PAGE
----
Critical reflection on Toni Morrison’s novelDate Released: Thu, 4 October 2012 10:59 +0200
The historical frame of Toni Morrison’s novel Beloved -- America in the years following the emancipation of slaves -- parallels South Africa’s post-apartheid milieu, as does the novel’s trajectory: healing a society still fraught with pain, anger and racism.
Having taught Toni Morrison’s Beloved to third year English students for the past seven years, Dr Deborah Seddon expected to encounter a charged emotional response when she delivered her paper entitled: Be a mighty hard message': Toni Morrison's Beloved and the exploration of whiteness in the post-apartheid classroom.
Perhaps it’s the book’s distance from, though resemblance to South Africa’s own social/historical context, or maybe just Morrison’s mastery of her craft, that leads students into an intense process of self-examination. Whatever the reason, Dr Seddon believes that with Beloved, “Morrison asks characters and readers to re-inhabit the past.”
Interlacing tensions that arise with students in and outside the classroom, Dr Seddon described the characters and conflicts that urge readers to empathise with ‘the other’ in new and profound ways.
What clearly distinguishes this novel is the way it consistently acts as a tool for critical ethical reflection. She acknowledged too, the resistant reaction of some -- the book makes some students uncomfortable to the point of a “critical blindness”.
Most commonly, the book seems to rouse underlying racial issues. For some students, its most destabilising element is that the novel does not provide an identifiable white character, said Dr Seddon. It also habitually unearths unperceived white racial identities. For black students, the book often empowers them to “recognise and resist the pervasive need to assimilate into a white world,” she added.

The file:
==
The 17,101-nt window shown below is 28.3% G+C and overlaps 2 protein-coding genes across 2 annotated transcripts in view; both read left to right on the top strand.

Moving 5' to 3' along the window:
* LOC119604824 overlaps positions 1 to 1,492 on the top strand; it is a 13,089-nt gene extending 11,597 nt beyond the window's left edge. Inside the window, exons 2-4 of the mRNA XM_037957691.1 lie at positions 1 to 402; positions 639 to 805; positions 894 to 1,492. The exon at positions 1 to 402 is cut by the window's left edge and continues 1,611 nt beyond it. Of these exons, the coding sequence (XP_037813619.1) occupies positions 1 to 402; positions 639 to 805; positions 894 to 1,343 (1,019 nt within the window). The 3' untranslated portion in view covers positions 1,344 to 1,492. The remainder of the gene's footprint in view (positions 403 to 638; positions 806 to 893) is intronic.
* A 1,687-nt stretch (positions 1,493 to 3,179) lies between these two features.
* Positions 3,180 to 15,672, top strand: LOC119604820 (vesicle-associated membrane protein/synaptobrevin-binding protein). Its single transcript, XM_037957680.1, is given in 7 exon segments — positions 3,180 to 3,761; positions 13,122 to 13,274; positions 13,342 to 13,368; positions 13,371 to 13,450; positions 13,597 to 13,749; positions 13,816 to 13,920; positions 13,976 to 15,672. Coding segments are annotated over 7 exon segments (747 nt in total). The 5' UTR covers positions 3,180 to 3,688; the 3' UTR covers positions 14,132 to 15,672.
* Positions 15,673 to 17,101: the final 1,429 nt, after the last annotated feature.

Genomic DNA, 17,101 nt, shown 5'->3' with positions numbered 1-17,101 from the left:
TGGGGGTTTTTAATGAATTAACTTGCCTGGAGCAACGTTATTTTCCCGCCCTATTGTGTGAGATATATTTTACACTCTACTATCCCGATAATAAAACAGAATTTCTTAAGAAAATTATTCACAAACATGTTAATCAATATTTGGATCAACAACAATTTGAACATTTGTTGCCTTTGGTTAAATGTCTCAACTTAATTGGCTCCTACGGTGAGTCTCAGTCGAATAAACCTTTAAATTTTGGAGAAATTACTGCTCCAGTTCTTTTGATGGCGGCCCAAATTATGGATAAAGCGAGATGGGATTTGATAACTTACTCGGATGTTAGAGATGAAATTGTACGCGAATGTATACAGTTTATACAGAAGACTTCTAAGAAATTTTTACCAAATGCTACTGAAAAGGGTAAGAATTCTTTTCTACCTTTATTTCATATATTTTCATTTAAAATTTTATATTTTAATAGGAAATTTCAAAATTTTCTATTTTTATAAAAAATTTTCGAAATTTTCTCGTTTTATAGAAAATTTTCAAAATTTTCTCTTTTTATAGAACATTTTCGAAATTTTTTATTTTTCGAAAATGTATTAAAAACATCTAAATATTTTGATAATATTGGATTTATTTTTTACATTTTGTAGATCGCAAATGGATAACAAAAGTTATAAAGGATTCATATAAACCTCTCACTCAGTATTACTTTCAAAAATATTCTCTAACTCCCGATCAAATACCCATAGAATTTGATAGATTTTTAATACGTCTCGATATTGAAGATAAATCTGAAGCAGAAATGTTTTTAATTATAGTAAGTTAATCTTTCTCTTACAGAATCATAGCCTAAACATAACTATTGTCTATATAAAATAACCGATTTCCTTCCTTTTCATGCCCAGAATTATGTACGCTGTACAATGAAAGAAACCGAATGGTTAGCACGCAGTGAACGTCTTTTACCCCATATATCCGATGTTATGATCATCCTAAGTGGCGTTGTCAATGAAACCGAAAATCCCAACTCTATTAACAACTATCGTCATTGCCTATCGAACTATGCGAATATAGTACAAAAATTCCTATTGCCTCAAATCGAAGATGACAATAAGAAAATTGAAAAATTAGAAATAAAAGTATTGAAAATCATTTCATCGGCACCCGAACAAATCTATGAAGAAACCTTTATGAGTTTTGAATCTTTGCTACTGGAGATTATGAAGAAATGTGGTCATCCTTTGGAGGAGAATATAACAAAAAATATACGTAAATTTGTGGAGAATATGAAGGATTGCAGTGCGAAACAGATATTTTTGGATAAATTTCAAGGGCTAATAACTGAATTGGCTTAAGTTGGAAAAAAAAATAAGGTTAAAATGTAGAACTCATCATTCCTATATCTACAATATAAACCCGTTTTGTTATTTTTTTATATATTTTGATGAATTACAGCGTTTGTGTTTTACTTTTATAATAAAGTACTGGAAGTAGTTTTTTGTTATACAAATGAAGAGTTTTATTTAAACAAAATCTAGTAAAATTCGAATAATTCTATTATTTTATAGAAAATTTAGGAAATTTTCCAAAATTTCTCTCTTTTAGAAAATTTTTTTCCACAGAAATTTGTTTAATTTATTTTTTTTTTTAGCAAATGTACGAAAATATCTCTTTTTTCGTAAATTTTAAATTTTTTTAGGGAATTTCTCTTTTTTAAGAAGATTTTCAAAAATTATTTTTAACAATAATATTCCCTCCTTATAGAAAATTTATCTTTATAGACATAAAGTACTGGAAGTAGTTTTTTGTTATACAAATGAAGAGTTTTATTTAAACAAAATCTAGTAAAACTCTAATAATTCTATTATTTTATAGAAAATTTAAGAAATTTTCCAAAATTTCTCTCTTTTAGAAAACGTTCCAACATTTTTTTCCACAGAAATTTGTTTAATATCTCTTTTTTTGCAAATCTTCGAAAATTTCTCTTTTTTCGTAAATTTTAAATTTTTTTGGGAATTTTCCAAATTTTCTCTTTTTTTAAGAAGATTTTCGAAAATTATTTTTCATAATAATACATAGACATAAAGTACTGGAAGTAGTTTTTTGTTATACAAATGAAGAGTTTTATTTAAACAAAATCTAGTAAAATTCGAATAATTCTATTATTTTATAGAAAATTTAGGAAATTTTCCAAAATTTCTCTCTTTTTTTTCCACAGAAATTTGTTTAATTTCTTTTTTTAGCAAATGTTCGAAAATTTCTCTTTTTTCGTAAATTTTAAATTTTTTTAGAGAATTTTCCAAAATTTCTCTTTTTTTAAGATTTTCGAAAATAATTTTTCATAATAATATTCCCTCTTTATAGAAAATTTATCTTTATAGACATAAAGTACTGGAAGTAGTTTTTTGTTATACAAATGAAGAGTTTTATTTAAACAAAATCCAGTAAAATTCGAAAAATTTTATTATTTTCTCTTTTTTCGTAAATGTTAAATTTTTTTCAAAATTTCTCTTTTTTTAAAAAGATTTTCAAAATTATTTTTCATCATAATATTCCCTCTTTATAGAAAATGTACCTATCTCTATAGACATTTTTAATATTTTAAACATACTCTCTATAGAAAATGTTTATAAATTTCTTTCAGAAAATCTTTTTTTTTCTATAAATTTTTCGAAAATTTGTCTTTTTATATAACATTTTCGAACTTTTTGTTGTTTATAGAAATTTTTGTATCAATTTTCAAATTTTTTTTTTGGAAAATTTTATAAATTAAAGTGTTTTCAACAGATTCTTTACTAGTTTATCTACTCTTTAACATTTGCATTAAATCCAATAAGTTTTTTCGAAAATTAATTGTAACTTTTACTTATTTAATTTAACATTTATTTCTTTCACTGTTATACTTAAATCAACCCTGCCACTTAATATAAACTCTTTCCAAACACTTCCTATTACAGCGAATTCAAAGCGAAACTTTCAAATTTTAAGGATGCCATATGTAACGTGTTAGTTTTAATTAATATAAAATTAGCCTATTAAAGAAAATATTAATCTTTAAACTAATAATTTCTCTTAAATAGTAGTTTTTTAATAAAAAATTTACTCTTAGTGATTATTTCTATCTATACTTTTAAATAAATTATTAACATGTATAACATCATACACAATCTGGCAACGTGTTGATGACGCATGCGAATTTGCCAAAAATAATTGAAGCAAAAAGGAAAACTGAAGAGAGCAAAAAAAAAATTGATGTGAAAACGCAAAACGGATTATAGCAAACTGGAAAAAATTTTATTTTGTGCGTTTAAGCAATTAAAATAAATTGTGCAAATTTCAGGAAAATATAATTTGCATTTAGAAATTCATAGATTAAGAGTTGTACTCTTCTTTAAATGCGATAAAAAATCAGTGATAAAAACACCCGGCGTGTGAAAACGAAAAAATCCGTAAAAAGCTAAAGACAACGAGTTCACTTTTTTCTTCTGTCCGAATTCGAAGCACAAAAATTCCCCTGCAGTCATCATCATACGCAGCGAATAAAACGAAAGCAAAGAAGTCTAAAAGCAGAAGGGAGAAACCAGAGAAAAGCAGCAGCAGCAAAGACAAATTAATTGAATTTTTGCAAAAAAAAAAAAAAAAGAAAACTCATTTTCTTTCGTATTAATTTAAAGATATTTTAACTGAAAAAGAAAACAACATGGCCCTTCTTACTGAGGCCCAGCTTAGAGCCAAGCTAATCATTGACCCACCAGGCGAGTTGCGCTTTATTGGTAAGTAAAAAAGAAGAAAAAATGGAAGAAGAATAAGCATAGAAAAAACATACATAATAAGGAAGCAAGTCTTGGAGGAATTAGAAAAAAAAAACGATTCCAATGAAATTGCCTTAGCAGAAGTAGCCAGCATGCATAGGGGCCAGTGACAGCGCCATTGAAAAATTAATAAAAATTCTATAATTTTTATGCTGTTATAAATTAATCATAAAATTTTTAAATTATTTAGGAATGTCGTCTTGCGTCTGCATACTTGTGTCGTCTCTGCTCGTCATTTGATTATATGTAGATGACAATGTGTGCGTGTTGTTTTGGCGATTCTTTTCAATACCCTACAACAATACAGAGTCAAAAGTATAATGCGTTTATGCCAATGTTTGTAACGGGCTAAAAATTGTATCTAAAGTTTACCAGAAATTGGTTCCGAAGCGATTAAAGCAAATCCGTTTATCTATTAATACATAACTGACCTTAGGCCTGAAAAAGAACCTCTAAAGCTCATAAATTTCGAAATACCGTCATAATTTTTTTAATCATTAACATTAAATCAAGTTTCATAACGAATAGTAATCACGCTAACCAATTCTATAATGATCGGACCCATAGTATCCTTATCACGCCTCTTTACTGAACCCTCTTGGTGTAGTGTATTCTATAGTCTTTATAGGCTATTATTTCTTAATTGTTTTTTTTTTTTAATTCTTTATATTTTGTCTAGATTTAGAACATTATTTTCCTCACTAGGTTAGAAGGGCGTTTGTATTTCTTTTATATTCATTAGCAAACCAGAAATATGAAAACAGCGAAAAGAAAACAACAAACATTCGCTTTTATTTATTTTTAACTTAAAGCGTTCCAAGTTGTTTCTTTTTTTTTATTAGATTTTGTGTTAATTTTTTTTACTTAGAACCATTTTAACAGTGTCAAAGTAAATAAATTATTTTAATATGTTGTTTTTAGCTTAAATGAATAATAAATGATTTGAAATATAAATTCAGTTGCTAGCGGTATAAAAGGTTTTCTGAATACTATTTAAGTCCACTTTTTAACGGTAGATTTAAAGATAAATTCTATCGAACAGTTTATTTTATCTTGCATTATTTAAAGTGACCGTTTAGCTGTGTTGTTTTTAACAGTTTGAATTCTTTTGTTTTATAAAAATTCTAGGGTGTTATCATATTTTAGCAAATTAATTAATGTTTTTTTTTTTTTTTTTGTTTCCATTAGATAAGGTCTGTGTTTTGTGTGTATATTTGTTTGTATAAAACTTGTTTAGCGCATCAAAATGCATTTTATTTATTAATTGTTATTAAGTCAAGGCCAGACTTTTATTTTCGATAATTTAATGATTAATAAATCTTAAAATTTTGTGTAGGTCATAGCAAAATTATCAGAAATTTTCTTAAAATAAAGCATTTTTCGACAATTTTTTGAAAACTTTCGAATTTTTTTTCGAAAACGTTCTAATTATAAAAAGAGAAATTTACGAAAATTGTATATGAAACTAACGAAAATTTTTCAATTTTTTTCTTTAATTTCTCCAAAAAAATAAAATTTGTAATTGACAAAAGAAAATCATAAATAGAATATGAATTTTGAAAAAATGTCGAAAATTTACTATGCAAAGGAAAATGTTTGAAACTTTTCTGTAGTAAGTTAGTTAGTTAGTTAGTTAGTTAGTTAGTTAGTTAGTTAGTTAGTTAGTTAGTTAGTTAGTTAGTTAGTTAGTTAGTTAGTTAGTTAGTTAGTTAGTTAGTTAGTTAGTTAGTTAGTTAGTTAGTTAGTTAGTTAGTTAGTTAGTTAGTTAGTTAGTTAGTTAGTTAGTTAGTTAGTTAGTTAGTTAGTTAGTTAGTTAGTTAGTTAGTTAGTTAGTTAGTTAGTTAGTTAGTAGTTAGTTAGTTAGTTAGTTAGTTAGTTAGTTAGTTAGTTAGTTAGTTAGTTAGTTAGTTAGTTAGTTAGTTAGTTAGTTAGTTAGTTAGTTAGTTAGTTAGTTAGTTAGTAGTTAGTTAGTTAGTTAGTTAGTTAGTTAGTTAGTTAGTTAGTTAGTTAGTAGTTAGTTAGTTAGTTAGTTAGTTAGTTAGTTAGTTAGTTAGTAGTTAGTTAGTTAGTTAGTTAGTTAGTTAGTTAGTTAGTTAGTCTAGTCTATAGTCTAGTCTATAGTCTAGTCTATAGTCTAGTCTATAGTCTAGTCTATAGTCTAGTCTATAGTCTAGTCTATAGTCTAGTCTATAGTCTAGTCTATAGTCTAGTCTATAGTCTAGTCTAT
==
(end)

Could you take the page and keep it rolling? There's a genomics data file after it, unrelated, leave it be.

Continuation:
Because the book is so emotionally influential, Dr. Seddon has learned to offer students alternative ways to engage with it. “You can’t know what a novel has meant to someone by reading an essay -- you can’t know the psychic journey,” she said in the discussion following the seminar.
The final lecture on the novel simultaneously functions as healing exercise where the class works together to create an African American quilt. Each student is given a piece of coloured A4 paper on which they may use any creative method to describe an aspect of the novel that affected them.
Some draw an image, some highlight an important passage, others write poems. This is meant to be a cooperative, cathartic activity which moves from the academic realm of studying literature, into a more personal and specific space, she said.
Beyond the critical acclaim and literary merit of Beloved, the book continues to have relevance because of the radical challenge it posts to readers. It asks a reader to engage in a “painful consciousness,” said Dr Seddon. And nowhere is this process of reflection more necessary than in South Africa, where healing means confronting who we are now by facing the injustices of the past.
Dr. Seddon’s paper is the first in a three-part interdisciplinary seminar series. The next, by a PhD candidate in Edinburgh, Aretha Phiri entitled, “The Poetics of Violence in Toni Morrison’s The Bluest Eye”, will be given on Oct 4 at 17.15 in the Department of English Common Room.
Dr Tom Martin’s “‘Without ever leaving the ground she could fly’: History, Community and the Individual in Morrison and de Beauvoir”, will be given Oct 11 at 17.15, also in the Department of English Common Room.
Photo and story by Hailey Gaunt